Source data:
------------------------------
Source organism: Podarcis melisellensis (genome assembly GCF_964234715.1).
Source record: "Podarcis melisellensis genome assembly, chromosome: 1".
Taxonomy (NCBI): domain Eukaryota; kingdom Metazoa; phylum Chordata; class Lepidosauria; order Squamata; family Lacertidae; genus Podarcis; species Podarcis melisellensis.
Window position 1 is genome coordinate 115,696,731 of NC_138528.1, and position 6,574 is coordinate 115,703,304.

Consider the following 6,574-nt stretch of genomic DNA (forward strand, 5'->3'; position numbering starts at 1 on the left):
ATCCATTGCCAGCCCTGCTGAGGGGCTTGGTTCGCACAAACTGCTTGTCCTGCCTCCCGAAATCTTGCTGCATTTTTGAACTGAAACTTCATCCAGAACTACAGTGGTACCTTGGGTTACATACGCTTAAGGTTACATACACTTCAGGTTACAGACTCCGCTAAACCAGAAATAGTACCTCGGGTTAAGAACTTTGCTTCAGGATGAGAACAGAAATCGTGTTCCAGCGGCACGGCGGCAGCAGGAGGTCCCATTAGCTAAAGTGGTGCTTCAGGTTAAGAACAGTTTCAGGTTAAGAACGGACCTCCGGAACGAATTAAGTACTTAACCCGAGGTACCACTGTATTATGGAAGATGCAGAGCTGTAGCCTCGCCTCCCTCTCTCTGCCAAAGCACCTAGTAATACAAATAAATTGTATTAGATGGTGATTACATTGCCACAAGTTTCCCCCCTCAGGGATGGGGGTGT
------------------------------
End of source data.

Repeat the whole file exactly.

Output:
Source organism: Podarcis melisellensis (genome assembly GCF_964234715.1).
Source record: "Podarcis melisellensis genome assembly, chromosome: 1".
Taxonomy (NCBI): domain Eukaryota; kingdom Metazoa; phylum Chordata; class Lepidosauria; order Squamata; family Lacertidae; genus Podarcis; species Podarcis melisellensis.
Window position 1 is genome coordinate 115,696,731 of NC_138528.1, and position 6,574 is coordinate 115,703,304.

Consider the following 6,574-nt stretch of genomic DNA (forward strand, 5'->3'; position numbering starts at 1 on the left):
ATCCATTGCCAGCCCTGCTGAGGGGCTTGGTTCGCACAAACTGCTTGTCCTGCCTCCCGAAATCTTGCTGCATTTTTGAACTGAAACTTCATCCAGAACTACAGTGGTACCTTGGGTTACATACGCTTAAGGTTACATACACTTCAGGTTACAGACTCCGCTAAACCAGAAATAGTACCTCGGGTTAAGAACTTTGCTTCAGGATGAGAACAGAAATCGTGTTCCAGCGGCACGGCGGCAGCAGGAGGTCCCATTAGCTAAAGTGGTGCTTCAGGTTAAGAACAGTTTCAGGTTAAGAACGGACCTCCGGAACGAATTAAGTACTTAACCCGAGGTACCACTGTATTATGGAAGATGCAGAGCTGTAGCCTCGCCTCCCTCTCTCTGCCAAAGCACCTAGTAATACAAATAAATTGTATTAGATGGTGATTACATTGCCACAAGTTTCCCCCCTCAGGGATGGGGGTGT